Monday, 17 October 2011

On Writing and Libraries

I’m a little quiet just at the moment.  Not in a down, depressed and nothing to say kind of way.

Oh no! 

I’m quiet in an ohmigodohmigod, I must keep writing because I need to meet my deadline kind of way. 

And that is a marvy, cheery and totes lush feeling to have.  And also a bit of a leery-sceery one too.

[Apologies for the 40 year old person speaking in a totally teen-tastic and worryingly word-up way but… um… I’m very much a method writer, you see, and it’s proper hard to shake.]Because writing is pretty much what makes me tick.  I don’t know why.  It’s a fairly odd and mysterious business.  I don’t even know exactly how those novels appear.  Other than with a lot of thought-control and hours and hours of frowning at a screen and a very critical eye.  But once that ‘special idea’ has registered, the words start coming.  And this is such a relief that I’m more than happy to sit up until three in the morning and just roll with it.  I’ve been doing a lot of that lately.  In fact, I’m doing it now.  For some reason, my brain works better at night.  My house is all silent, my mug is full of rocket-fuel and my head is totally, totally focussed - something I struggle to achieve during the day - when there’s light coming through the window and a bunny hopping about outside and a shop around the corner which sells Pringles and Diagnosis Murder on the telly.   

So here I am typing while the world sleeps and I can’t tell you anything much about what I’m working on right now but I can tell you this.  I’m really into it.  And I’m writing stuff which is making me do a little secret smirk now and again.  Even though it’s blatantly bad form to smirk at your own jokes.  But, hey, I’m being truthful.  And then yesterday, I had one of those weird moments where I made myself smirk and then, half a page later, realised that I’d made myself feel so sad for somebody who doesn’t actually exist that my eyes were leaking.  And if laughing at your own jokes is bad – moving yourself to tears is just plain wrong.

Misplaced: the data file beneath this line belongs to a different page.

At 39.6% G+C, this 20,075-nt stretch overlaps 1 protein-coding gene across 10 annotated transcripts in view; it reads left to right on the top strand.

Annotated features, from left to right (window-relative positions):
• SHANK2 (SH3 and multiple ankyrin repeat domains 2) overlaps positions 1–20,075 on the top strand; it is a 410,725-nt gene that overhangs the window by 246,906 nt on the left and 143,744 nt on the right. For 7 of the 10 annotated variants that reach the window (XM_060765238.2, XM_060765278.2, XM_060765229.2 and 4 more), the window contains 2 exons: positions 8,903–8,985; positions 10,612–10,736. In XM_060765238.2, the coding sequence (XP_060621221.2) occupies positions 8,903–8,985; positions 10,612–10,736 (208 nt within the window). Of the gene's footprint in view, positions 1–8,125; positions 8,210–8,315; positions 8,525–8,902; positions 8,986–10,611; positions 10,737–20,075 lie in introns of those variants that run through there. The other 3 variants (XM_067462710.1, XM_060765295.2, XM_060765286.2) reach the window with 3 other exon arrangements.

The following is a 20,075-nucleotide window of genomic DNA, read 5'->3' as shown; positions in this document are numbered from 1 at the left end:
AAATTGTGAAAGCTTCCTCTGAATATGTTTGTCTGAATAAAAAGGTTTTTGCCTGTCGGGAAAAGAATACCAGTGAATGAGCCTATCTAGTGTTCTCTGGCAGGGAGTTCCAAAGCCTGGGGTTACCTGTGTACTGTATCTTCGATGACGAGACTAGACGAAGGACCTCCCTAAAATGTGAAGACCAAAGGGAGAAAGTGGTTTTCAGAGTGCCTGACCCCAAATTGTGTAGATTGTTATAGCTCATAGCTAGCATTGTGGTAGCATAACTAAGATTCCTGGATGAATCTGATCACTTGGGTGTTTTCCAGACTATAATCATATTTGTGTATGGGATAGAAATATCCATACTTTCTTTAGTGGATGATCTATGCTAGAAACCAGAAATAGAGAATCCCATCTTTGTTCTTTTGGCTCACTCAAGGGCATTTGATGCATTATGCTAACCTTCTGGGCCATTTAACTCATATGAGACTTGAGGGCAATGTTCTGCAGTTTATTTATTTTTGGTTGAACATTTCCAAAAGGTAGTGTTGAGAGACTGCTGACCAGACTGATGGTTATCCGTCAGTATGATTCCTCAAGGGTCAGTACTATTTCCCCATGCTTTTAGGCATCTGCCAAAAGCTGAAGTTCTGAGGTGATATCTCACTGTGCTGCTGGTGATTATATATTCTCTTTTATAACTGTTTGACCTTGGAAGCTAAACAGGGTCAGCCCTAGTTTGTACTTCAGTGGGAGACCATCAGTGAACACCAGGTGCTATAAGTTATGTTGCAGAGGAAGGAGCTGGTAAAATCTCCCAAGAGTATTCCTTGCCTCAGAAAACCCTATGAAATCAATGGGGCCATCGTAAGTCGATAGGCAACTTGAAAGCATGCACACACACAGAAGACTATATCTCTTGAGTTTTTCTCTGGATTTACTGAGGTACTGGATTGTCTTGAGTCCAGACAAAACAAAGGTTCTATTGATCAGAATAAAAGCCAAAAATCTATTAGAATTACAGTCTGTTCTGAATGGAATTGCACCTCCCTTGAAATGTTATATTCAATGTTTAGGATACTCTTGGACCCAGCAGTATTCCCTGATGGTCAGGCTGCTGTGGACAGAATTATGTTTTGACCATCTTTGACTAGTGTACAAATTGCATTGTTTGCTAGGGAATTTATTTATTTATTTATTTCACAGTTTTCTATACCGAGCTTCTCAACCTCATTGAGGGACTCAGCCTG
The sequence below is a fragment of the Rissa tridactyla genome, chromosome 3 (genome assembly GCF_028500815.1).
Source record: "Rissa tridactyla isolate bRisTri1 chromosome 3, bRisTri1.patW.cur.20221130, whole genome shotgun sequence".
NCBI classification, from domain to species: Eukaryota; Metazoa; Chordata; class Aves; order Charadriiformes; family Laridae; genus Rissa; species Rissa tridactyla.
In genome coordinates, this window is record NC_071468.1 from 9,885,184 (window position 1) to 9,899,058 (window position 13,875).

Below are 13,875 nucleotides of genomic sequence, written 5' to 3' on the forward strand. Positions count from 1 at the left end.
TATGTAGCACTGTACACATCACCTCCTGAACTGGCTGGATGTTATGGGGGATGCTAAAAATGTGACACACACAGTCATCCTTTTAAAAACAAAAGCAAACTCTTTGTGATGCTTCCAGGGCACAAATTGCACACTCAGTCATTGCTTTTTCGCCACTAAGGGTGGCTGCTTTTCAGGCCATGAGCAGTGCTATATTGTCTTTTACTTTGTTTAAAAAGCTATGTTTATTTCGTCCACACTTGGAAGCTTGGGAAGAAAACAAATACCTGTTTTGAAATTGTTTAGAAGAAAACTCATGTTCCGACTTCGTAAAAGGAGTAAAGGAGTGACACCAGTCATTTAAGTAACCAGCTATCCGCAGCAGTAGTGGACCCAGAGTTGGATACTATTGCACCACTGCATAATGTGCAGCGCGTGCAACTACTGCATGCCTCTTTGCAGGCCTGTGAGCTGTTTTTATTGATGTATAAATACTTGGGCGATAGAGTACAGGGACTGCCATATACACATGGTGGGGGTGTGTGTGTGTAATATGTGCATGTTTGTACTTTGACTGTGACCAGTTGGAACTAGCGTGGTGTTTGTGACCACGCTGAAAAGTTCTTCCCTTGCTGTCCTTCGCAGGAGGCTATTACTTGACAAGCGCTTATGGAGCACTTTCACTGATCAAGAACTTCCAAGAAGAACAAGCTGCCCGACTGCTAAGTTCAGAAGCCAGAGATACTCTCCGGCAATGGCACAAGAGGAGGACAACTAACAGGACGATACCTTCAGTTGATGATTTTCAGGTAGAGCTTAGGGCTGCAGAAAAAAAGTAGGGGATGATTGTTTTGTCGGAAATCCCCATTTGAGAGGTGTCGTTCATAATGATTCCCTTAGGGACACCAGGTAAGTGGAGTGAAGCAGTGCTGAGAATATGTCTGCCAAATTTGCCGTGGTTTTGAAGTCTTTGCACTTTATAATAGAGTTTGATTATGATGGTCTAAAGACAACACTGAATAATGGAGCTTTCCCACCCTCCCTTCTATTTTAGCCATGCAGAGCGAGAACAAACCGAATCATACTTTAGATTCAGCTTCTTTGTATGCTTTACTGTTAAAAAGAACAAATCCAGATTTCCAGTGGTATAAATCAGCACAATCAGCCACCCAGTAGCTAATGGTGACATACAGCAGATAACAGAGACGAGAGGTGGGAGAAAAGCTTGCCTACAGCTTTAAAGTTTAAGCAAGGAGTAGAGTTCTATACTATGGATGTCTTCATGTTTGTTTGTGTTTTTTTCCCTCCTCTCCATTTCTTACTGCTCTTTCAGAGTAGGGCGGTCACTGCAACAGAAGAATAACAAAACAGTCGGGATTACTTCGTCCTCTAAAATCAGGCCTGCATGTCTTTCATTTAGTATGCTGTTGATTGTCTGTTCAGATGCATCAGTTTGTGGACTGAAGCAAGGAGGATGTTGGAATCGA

Except that it’s not really me that’s doing it, is it?  Because anyone who writes fiction will know what I mean when I say the weird creative pixies take over and the characters start writing themselves.

Having said that, it’s still brain-knackering, so I wish they’d hurry up and finish the job.

Before I shuffle off for a rocket-fuel refill, I just want to say a few words about Kensal Rise Library.  It closed today.  It was in a lovely old Victorian building and has been providing a local service to the people in that part of NW10 since Mark Twain opened it in 1900.  I read with a real sense of sadness that the local community came out to protest and shouted ‘Save Kensal Rise Library’ as workmen nailed boards over the door and windows.  For a couple of years in the late 1990s, I’d have been one of those people in the crowd.  I lived just around the corner in Buchanan Gardens and often went to that little library – largely to use a computer as I didn’t have my own.  Back then, with a student loan to pay off, rent and bills to find, a Zones 1-4 monthly travelcard to purchase and a newly qualified teacher’s salary, a computer was beyond my means.  Kensal Rise Library helped me out.  Sadly, it won’t be helping anyone else out.  Many more libraries in Brent are scheduled to close.  This is terrible, awful and shocking.  Our Prime Minister says a lot about this thing called the Big Society.  What I want to know is this:

How can we have a happy, fair and functioning Big Society if we take away the institutions which are the life-blood of our lovely little communities?

1 comment:

  1. I agree wholeheartedly with the above comments regarding the closure of local libraries. If libraries and book shops close and Colleges and Universities cut Creative Writing Courses, where will young people find the inspiration to write? I only hope that publishing houses are using their weight to fight this trend otherwise they may find themselves opening up their offices as coffee shops.